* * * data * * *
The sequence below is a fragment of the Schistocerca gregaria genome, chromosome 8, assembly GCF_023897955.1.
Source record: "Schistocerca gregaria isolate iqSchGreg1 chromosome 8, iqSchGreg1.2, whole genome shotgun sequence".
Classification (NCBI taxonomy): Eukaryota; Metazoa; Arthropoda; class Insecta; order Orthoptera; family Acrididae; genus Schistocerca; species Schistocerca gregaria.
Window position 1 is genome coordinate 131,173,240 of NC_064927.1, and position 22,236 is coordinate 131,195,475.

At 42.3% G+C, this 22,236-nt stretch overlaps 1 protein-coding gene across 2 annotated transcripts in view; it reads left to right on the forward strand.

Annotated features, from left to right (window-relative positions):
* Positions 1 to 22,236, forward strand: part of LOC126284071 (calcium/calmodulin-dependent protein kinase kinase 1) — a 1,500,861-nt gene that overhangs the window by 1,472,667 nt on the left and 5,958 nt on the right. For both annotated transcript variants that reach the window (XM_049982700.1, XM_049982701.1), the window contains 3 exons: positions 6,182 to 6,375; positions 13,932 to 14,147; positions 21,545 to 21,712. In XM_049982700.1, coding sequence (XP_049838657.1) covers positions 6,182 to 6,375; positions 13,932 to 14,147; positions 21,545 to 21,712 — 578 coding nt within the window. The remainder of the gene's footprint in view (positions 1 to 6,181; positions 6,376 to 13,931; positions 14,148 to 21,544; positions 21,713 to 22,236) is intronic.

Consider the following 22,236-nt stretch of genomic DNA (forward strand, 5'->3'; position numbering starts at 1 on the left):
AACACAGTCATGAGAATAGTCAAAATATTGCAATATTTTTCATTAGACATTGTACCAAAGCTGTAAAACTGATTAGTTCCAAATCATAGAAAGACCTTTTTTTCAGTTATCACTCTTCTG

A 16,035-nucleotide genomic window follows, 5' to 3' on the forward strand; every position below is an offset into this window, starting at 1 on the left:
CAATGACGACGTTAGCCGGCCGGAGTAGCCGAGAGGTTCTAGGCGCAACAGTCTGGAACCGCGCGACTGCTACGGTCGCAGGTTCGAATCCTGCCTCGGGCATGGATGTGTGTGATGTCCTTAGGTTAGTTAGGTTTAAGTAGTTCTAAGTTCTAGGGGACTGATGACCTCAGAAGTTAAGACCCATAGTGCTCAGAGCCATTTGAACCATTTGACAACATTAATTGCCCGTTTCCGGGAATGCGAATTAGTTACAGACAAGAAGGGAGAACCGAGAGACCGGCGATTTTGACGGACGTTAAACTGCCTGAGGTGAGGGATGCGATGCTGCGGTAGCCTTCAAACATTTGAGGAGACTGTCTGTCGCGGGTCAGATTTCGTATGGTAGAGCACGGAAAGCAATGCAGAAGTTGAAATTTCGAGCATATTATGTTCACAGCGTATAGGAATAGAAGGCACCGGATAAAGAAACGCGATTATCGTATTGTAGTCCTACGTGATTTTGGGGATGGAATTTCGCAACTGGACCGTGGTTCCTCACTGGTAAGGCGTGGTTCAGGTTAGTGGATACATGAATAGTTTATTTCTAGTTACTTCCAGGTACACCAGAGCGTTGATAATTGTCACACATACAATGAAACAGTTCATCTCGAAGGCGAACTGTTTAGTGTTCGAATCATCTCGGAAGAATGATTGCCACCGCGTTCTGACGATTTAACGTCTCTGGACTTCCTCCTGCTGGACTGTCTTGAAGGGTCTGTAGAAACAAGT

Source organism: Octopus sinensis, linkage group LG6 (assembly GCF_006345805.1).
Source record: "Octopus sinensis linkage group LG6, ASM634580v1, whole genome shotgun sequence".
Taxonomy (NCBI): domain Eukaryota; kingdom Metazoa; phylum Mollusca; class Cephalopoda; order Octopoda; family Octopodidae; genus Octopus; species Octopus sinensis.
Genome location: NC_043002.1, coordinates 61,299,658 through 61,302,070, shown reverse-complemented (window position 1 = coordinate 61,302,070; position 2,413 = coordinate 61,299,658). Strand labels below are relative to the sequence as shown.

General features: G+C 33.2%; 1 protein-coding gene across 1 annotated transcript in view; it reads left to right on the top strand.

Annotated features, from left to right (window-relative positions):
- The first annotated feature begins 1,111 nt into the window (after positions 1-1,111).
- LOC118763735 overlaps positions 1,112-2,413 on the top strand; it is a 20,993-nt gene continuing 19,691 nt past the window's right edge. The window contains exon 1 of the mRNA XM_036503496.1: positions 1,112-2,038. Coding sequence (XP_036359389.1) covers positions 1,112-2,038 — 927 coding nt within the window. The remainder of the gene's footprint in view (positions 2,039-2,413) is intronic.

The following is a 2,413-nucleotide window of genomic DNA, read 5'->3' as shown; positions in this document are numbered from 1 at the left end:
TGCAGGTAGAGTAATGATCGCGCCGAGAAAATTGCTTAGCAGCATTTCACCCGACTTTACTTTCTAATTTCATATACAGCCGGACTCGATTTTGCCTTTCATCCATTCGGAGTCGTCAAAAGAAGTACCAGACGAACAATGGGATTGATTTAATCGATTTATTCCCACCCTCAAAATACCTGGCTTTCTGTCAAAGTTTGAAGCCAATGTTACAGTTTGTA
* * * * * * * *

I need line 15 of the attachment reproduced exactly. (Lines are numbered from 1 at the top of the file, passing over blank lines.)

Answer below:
Genome location: NC_043002.1, coordinates 61,299,658 through 61,302,070, shown reverse-complemented (window position 1 = coordinate 61,302,070; position 2,413 = coordinate 61,299,658). Strand labels below are relative to the sequence as shown.